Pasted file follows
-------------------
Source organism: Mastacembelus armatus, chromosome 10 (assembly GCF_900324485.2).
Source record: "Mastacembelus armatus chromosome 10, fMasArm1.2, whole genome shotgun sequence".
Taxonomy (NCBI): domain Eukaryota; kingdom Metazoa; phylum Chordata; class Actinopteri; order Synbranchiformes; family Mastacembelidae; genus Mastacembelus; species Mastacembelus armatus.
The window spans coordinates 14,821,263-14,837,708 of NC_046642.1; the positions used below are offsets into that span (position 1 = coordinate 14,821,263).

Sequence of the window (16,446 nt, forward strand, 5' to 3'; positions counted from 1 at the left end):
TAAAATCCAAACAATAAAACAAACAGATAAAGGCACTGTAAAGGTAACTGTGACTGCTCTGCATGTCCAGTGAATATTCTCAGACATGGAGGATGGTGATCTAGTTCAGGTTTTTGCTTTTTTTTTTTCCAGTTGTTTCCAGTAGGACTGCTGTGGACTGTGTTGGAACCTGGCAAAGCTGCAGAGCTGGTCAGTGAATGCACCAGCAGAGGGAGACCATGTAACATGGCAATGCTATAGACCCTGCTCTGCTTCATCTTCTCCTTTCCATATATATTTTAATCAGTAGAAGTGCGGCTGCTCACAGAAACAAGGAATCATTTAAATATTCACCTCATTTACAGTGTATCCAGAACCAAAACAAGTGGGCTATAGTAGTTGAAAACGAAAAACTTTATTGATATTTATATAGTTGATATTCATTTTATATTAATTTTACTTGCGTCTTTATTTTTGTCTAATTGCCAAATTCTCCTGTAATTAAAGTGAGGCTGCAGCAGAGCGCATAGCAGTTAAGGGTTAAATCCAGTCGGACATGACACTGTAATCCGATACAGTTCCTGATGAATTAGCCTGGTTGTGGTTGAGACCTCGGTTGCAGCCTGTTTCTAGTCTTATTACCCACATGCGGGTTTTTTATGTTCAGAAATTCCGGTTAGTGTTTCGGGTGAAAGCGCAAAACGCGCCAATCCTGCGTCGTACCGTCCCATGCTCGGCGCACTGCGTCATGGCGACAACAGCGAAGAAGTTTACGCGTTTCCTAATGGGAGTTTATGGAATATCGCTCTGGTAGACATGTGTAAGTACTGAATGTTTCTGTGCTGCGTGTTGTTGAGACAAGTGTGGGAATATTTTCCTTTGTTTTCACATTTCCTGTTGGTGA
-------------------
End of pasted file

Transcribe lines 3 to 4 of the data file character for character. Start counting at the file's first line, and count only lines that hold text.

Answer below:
Taxonomy (NCBI): domain Eukaryota; kingdom Metazoa; phylum Chordata; class Actinopteri; order Synbranchiformes; family Mastacembelidae; genus Mastacembelus; species Mastacembelus armatus.
The window spans coordinates 14,821,263-14,837,708 of NC_046642.1; the positions used below are offsets into that span (position 1 = coordinate 14,821,263).